As the DOD moves to modernize its UAS capabilities, NATO has been seeking similar advantages. UAS play a large role in NATO’s deterrence and assurance. In February 2021, NATO announced the initial operating capability of a new fleet of five long-range UAS, modified Northrop Grumman RQ-4D Global Hawks. These were in addition to UAS owned by the 30 NATO member states including France and Spain. Italy, Belgium, Germany and the Netherlands were all next in line for state-owned armed UAS fleets as well. The UK, France, Holland, Italy, Belgium and Spain all use the MQ-9 for Medium Altitude Long Endurance (MALE) efforts.


Ukraine is neither a NATO member or partner, but like almost every other state actor, it has a UAS fleet. Ukrainian-owned UAS (Turkish Bayraktar TB2 drones) appear to have played a decisive role during the opening days of the Russian incursion, and continue to do so. Business Insider reported that at least one strike “appeared to tear apart a column of Russian tanks and armored vehicles.”


Of course, the Russians have UAS too. Targeting Ukraine’s drone fleet was an early priority in the Russian offensive.


When the skies are cluttered with drones from both sides of a conflict, telling friend from foe becomes difficult. This is especially the case when everyone has UAS fleets, and none of them have Identify Friend or Foe (IFF) transponders.


What is Military IFF?

Military IFF radar-based identification systems positively distinguish friendly aircraft from those of the enemy using spread-spectrum transmissions with secure data encryption. These systems consist of an airborne transponder and a ground or airborne interrogator. They measure the distance and heading to the aircraft, while the transponder encodes identification and position information into the response.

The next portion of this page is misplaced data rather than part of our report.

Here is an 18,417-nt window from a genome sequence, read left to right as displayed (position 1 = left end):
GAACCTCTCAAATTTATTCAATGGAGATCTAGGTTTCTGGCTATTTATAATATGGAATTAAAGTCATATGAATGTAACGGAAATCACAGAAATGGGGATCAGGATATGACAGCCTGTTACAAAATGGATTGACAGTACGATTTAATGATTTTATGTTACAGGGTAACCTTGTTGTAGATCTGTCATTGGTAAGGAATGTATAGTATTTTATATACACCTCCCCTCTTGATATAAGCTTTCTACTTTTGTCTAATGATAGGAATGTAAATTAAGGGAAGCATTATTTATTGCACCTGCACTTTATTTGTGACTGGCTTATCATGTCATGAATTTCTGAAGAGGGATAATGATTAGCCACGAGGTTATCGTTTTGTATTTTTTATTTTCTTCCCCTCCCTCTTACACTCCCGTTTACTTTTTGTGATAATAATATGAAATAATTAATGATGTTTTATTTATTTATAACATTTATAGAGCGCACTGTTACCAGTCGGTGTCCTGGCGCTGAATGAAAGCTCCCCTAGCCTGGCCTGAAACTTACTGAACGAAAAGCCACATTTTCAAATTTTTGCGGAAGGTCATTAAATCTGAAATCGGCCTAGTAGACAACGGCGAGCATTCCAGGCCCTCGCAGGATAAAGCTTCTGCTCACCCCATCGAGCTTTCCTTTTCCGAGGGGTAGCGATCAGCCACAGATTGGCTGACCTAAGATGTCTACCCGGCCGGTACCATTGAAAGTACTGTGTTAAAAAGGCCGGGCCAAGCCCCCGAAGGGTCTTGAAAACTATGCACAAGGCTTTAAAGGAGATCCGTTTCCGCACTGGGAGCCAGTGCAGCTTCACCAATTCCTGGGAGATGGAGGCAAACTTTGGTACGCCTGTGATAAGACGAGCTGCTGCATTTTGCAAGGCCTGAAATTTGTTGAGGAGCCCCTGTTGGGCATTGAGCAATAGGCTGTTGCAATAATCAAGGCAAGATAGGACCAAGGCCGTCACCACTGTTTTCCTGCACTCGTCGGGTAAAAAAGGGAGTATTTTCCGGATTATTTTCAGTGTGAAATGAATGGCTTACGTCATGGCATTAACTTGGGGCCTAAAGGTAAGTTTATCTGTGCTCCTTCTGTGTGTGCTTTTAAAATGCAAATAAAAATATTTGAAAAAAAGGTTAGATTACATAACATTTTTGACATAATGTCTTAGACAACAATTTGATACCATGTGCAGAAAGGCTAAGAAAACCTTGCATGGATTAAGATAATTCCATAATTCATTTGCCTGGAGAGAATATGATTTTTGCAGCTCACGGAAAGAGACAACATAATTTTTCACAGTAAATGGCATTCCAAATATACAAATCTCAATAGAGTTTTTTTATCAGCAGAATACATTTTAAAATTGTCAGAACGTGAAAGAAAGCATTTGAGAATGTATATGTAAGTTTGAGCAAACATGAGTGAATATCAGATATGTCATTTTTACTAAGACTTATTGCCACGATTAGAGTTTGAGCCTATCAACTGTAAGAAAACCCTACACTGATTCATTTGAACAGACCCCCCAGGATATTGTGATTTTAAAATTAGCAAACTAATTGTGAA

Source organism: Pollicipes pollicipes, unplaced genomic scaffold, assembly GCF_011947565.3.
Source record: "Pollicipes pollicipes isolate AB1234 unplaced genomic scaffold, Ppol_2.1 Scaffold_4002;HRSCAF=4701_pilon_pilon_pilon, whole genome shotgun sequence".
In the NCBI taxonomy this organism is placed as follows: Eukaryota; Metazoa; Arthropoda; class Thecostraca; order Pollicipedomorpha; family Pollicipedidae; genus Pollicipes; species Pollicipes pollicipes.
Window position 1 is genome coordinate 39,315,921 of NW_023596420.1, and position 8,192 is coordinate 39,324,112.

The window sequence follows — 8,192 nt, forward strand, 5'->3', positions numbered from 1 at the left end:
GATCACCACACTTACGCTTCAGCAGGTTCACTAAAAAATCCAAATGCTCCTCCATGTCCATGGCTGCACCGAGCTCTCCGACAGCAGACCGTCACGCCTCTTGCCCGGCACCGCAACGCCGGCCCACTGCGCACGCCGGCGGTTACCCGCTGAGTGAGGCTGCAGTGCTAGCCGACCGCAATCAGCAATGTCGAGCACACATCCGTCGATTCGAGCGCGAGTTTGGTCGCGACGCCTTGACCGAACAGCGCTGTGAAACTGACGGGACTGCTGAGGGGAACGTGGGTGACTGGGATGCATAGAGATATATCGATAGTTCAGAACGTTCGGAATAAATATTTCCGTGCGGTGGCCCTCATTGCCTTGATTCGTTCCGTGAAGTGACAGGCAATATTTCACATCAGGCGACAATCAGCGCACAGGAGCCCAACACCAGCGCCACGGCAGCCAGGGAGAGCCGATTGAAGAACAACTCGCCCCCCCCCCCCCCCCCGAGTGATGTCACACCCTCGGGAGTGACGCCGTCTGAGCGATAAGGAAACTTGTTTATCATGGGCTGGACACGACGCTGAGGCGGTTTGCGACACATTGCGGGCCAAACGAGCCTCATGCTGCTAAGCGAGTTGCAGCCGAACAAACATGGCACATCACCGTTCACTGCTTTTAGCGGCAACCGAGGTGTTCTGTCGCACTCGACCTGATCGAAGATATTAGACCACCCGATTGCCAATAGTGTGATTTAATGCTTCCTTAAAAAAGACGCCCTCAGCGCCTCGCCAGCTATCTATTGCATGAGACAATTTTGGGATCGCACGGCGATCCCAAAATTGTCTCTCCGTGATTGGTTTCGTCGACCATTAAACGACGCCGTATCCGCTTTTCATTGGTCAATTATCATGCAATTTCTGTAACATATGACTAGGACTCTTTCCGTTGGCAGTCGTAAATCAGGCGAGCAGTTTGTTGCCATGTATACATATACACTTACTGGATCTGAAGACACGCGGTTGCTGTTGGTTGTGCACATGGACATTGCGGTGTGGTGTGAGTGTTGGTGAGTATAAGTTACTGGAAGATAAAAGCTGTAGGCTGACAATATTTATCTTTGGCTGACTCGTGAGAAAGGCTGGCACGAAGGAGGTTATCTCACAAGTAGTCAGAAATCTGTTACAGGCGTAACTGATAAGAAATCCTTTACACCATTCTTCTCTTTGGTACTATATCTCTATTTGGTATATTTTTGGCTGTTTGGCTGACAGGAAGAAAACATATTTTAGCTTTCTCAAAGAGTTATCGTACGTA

It’s like the childhood game “Marco-Polo”. The interrogator says “Marco” and IFF-equipped aircraft answer “Polo”. But everything is encrypted, so only friendly players can hear the question and provide the right answer. Sagetech Avionics CEO, Tom Furey, breaks it down in easy-to-understand language.

Modes 1, 2, 3/C, and 5 are the military transponder interrogation modes. They consist of standard formats of pulsed sequences from an interrogator, usually found in fighter or AWACS aircraft, surface-to-air missile radar systems, or shipboard air combat control centers. Responding aircraft broadcast their identification, position, altitude and velocity to the interrogator. Both systems share an encryption algorithm and frequently-changing encryption keys to ensure only friendly assets recognize and respond to interrogations.


This is how the friendlies talk and squawk to each other. IFF does not identify hostile targets, just the friendly ones. Rather, it enables troops to discriminate across the full spectrum of UAS by positively identifying friendly ones that are equipped with similar airborne transponders and a ground or airborne interrogator. And being able to sort out the friendlies is a huge step towards making the right decisions that can ultimately save lives.


Knowing Who’s On Your Team

Until recently, IFF has only been used in large aircraft, due to the size, weight and power (SWaP) of the transponders. Sagetech Avionics’ MX12B micro Mode 5 IFF transponder changed that.


The MX12B was the first to be certified to the 17-1000 Mark XIIB level. The smallest and lightest-yet military-grade transponder, it weighs a mere 190g or one-third of a pound. Compared to the next lightest similarly capable transponder, it is six times lighter and 93 percent smaller while delivering all of the required IFF functionality. The MX12B also includes extra features, such as ADS-B In that tracks up to 400 cooperative targets simultaneously and displays them for the remote pilot in the command and control GUI.



In addition to delivering IFF functionality, the MX12B is the only transponder that also includes:

  • ADS-B In that tracks up to 400 cooperative targets simultaneously and displays them for the remote pilot in the command and control graphical user interface